Article
Full-text available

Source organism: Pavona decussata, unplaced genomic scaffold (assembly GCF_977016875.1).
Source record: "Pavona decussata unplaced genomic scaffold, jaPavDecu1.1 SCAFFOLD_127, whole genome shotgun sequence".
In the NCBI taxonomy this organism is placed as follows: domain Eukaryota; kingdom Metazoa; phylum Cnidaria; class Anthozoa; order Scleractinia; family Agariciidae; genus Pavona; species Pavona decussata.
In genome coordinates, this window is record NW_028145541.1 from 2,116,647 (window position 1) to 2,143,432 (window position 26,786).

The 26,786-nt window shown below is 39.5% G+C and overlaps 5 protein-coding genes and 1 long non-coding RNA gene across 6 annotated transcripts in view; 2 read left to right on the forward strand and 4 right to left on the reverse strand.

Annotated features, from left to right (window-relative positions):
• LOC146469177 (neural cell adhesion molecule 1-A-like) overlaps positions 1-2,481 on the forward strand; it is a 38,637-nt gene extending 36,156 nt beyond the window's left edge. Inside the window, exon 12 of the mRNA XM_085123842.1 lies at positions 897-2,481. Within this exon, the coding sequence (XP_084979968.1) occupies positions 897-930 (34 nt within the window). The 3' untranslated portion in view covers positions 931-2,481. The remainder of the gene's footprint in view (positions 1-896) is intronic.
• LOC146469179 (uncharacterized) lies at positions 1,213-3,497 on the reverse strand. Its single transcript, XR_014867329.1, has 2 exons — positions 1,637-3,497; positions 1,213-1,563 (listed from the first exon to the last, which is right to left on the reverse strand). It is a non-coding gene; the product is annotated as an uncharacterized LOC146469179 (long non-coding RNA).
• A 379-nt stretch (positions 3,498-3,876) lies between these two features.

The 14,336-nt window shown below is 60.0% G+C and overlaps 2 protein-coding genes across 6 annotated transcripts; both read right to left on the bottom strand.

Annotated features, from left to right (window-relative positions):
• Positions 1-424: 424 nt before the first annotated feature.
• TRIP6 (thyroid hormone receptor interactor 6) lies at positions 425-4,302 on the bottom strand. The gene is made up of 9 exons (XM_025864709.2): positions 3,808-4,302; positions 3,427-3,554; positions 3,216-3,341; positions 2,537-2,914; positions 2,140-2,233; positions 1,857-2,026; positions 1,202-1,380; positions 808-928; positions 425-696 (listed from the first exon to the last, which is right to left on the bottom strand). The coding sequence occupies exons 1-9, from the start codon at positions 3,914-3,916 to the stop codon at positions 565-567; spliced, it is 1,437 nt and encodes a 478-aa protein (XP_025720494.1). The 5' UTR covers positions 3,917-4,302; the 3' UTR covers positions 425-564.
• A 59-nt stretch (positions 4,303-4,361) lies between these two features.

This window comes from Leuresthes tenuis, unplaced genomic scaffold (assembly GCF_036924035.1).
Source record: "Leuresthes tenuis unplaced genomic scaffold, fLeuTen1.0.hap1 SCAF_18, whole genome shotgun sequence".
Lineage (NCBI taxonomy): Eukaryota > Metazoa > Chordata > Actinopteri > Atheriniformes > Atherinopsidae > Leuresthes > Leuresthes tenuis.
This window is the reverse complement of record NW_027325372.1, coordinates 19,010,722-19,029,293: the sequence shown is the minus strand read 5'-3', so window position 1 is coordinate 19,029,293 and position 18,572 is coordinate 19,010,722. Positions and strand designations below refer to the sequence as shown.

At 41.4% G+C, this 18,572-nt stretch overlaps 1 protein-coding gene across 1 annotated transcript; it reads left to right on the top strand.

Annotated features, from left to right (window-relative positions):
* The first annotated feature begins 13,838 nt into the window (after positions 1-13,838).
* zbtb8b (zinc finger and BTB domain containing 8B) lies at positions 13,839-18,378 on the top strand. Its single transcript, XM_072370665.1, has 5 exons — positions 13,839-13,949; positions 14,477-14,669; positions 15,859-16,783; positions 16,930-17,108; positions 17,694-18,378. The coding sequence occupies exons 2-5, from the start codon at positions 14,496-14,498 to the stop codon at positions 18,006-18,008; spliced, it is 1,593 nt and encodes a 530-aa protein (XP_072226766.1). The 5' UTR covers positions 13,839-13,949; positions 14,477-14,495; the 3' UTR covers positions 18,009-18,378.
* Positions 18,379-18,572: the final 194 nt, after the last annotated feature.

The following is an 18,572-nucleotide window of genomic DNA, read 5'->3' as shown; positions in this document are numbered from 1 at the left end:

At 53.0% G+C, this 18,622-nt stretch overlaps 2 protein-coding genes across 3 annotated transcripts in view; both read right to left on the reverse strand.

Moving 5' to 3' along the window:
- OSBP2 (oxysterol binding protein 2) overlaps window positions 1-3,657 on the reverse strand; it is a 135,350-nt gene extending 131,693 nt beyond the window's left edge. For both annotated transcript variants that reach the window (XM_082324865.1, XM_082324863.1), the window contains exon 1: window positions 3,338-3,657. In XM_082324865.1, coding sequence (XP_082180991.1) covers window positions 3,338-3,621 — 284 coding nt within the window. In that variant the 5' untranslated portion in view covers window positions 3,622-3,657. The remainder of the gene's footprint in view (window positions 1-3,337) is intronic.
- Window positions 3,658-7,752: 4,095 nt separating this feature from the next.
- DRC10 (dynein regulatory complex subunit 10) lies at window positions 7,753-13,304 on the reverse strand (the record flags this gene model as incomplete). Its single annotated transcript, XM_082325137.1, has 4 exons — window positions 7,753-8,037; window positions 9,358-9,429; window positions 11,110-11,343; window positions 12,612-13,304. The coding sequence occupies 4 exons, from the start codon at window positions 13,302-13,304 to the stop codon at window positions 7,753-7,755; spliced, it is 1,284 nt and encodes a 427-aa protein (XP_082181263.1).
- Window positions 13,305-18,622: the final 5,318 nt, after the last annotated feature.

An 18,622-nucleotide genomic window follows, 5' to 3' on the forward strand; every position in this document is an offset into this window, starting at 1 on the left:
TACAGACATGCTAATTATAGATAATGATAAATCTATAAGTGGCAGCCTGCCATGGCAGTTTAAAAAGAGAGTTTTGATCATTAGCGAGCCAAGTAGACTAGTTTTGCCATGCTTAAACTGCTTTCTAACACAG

Quantification of the disease burden caused by different risks informs prevention by providing an account of health loss different to that provided by a disease-by-disease analysis. No complete revision of global disease burden caused by risk factors has been done since a comparative risk assessment in 2000, and no previous analysis has assessed changes in burden attributable to risk factors over time. METHODS We estimated deaths and disability-adjusted life years (DALYs; sum of years lived with disability [YLD] and years of life lost [YLL]) attributable to the independent effects of 67 risk factors and clusters of risk factors for 21 regions in 1990 and 2010. We estimated exposure distributions for each year, region, sex, and age group, and relative risks per unit of exposure by systematically reviewing and synthesising published and unpublished data. We used these estimates, together with estimates of cause-specific deaths and DALYs from the Global Burden of Disease Study 2010, to calculate the burden attributable to each risk factor exposure compared with the theoretical-minimum-risk exposure. We incorporated uncertainty in disease burden, relative risks, and exposures into our estimates of attributable burden. FINDINGS In 2010, the three leading risk factors for global disease burden were high blood pressure (7·0% [95% uncertainty interval 6·2-7·7] of global DALYs), tobacco smoking including second-hand smoke (6·3% [5·5-7·0]), and alcohol use (5·5% [5·0-5·9]). In 1990, the leading risks were childhood underweight (7·9% [6·8-9·4]), household air pollution from solid fuels (HAP; 7·0% [5·6-8·3]), and tobacco smoking including second-hand smoke (6·1% [5·4-6·8]). Dietary risk factors and physical inactivity collectively accounted for 10·0% (95% UI 9·2-10·8) of global DALYs in 2010, with the most prominent dietary risks being diets low in fruits and those high in sodium. Several risks that primarily affect childhood communicable diseases, including unimproved water and sanitation and childhood micronutrient deficiencies, fell in rank between 1990 and 2010, with unimproved water and sanitation accounting for 0·9% (0·4-1·6) of global DALYs in 2010. However, in most of sub-Saharan Africa childhood underweight, HAP, and non-exclusive and discontinued breastfeeding were the leading risks in 2010, while HAP was the leading risk in south Asia. The leading risk factor in Eastern Europe, most of Latin America, and southern sub-Saharan Africa in 2010 was alcohol use; in most of Asia, North Africa and Middle East, and central Europe it was high blood pressure. Despite declines, tobacco smoking including second-hand smoke remained the leading risk in high-income north America and western Europe. High body-mass index has increased globally and it is the leading risk in Australasia and southern Latin America, and also ranks high in other high-income regions, North Africa and Middle East, and Oceania. INTERPRETATION Worldwide, the contribution of different risk factors to disease burden has changed substantially, with a shift away from risks for communicable diseases in children towards those for non-communicable diseases in adults. These changes are related to the ageing population, decreased mortality among children younger than 5 years, changes in cause-of-death composition, and changes in risk factor exposures. New evidence has led to changes in the magnitude of key risks including unimproved water and sanitation, vitamin A and zinc deficiencies, and ambient particulate matter pollution. The extent to which the epidemiological shift has occurred and what the leading risks currently are varies greatly across regions. In much of sub-Saharan Africa, the leading risks are still those associated with poverty and those that affect children. FUNDING Bill & Melinda Gates Foundation.